The House of Representatives has said that the National Assembly would not enact any legislation against Nigerian workers.
Majority Leader, Hon. Ado Doguwa made this known while addressing hundreds of workers under the aegis of the Nigerian Labour Congress (NLC), on Wednesday, who stormed the National Assembly.
He advised the organised labour to lobby their representatives at the National Assembly to kill the proposed transfer of the minimum wage from the Exclusive Legislative List to the Concurrent List.
Doguwa applauded the workers for their peaceful protest and hailed them f0r channelling their grievances through the right channel.
“You are in the right hand and in the right place and the right institution which is a representation of the general membership of organized labour in Nigeria.
“From what I am seeing now, it is clear that organized labour is against that Bill. I want to assure you that the House of Reps would give a listening ear to your message.
“We will still invite you to come and engage with the relevant committee of which I am a member. You will come and make your position fully.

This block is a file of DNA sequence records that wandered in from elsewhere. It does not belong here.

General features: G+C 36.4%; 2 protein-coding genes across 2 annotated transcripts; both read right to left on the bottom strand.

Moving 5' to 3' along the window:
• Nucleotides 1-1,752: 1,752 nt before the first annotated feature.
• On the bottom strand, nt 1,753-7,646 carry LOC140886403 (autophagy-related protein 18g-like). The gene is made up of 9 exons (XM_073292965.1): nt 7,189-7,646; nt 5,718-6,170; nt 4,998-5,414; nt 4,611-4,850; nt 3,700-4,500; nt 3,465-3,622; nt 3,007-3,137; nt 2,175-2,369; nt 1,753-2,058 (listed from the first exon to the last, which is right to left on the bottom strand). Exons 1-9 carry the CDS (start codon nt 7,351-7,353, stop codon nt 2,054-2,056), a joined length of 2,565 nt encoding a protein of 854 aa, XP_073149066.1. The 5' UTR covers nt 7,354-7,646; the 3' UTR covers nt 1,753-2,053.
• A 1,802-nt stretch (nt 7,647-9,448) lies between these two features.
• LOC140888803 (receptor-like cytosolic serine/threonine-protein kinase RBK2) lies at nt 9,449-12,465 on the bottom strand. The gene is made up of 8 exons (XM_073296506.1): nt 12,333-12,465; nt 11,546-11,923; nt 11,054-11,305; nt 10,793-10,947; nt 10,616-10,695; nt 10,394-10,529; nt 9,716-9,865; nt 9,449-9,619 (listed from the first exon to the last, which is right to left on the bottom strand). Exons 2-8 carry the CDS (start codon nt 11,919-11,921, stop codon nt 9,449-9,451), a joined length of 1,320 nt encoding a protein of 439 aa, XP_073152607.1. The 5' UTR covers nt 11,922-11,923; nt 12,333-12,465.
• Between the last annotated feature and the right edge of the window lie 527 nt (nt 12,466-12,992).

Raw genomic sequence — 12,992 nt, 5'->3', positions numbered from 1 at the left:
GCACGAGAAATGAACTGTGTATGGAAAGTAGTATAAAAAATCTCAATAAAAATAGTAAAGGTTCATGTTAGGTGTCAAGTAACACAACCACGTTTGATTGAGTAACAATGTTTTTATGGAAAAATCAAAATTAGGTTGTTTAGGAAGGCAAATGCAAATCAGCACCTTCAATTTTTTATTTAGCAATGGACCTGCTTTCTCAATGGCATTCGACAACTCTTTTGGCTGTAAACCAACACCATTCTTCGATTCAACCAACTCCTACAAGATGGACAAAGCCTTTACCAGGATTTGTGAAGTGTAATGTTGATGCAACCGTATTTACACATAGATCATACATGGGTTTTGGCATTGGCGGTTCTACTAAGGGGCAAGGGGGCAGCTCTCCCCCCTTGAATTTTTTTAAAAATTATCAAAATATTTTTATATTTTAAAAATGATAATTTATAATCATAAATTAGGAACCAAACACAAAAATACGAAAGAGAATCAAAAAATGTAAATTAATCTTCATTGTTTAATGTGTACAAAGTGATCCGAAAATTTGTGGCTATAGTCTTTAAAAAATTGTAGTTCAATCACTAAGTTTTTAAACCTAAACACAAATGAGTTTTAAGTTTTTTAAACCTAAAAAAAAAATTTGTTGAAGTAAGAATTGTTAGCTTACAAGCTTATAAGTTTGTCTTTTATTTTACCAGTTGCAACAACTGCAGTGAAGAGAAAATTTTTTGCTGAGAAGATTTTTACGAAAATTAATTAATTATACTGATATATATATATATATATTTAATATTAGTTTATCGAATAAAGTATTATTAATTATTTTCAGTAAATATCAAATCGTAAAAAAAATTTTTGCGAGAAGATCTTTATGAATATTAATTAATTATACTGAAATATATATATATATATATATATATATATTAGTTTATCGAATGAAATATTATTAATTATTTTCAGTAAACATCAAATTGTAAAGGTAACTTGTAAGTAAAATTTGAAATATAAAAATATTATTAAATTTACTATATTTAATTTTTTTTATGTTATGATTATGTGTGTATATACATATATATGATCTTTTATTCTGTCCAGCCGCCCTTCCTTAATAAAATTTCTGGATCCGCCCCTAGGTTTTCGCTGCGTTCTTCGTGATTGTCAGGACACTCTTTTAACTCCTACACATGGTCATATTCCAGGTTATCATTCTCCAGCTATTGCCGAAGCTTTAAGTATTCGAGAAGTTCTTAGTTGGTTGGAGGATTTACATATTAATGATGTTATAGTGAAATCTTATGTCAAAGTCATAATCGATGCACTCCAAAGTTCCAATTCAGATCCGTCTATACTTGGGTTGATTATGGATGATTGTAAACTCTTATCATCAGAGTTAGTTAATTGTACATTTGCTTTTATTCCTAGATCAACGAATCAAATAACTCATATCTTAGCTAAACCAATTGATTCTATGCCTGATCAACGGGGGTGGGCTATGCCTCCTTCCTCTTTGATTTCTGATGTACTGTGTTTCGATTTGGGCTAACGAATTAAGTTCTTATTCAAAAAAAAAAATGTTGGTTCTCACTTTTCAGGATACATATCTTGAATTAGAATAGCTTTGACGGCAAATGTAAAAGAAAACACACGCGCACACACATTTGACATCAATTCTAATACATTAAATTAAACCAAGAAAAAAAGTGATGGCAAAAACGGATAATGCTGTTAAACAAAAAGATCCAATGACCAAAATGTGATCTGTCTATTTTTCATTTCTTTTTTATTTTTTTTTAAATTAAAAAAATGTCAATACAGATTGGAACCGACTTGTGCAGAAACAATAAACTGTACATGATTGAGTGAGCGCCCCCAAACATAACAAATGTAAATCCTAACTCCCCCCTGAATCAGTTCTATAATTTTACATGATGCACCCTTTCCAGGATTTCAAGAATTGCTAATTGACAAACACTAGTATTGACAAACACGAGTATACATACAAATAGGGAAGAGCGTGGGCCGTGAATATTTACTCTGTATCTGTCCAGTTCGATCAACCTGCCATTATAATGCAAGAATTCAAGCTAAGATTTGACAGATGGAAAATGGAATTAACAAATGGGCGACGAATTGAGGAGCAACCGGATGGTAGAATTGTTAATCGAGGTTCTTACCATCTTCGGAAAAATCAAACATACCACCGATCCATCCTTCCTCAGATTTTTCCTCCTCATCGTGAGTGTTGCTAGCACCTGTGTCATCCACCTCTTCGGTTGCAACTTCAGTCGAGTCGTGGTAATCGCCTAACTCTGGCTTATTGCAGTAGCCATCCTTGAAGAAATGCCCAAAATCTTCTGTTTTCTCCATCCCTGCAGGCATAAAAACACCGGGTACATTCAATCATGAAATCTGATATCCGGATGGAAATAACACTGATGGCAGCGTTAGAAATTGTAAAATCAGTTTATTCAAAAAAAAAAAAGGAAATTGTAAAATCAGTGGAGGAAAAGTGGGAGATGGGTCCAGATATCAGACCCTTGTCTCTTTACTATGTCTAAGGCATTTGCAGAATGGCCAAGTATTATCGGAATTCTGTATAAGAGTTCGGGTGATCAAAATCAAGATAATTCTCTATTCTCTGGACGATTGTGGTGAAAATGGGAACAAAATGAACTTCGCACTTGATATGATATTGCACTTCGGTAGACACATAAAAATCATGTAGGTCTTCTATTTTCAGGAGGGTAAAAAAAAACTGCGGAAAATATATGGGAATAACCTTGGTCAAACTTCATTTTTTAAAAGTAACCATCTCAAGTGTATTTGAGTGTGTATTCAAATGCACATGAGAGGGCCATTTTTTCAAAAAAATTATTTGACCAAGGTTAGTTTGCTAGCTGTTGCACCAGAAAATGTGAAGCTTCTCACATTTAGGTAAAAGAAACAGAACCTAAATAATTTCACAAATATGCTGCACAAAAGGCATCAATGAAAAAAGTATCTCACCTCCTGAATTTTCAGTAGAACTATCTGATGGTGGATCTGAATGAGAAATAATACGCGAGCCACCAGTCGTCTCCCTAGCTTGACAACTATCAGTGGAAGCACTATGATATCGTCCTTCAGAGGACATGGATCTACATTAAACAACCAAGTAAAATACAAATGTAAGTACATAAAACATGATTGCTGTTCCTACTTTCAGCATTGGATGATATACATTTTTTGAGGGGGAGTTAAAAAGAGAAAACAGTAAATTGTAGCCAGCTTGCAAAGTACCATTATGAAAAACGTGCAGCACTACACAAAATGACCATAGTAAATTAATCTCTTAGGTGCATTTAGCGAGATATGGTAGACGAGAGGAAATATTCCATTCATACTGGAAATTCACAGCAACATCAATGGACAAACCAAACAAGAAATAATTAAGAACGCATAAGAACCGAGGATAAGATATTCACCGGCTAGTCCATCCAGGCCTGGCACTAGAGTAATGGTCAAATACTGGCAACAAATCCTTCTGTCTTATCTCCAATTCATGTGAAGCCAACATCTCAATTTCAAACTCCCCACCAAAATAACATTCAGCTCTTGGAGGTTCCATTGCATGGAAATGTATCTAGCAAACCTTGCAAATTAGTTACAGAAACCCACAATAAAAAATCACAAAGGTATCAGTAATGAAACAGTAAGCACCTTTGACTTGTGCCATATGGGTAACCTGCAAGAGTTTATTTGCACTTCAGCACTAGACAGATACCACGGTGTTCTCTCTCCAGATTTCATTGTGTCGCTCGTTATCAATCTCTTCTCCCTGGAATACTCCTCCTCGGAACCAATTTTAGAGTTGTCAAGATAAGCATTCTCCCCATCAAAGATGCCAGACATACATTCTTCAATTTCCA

“Your position will be heard at the committee level and when we come to plenary to consider the bill, members that are representing your respective communities, engage with them to do justice to that Bill and I can understand that the only justice would be to kill the bill.
“I want to advise please lobby members that you elected that you do not want the bill and make sure the bill is killed,” he said.
Recall that the workers had stormed the National Assembly to protest the proposed transfer of the minimum wage from the Exclusive Legislative List to the Concurrent List.
The protesters marched from the Federal Secretariat to the National Assembly, chanting solidarity songs against a bill, sponsored by House member, Hon. Abbas Tajudeen El-Rufai (APC, Kaduna).
The lawmaker had cited the inability of state governors to pay the N30,000 minimum wage for the move.
Addressing the workers, NLC President, Ayuba Wabba, said the bill is not accepted by the Nigerian workers and demanded its immediate withdrawal.
He said the failure of the National Assembly leadership to withdraw the bill would attract the anger of Nigerian workers and the organised labour will declare a national strike.
Wabba said: “The NEC decided that there will be a national protest action commencing from March 10, 2021, in the Federal Capital Territory and especially to the National Assembly.
“The NEC decided that should the need arise, it has empowered the National Administrative Council of the NLC to declare and enforce a national strike action, especially if the legislators continue on the ruinous path of moving the national minimum wage from the exclusive legislative list to the concurrent legislative list.”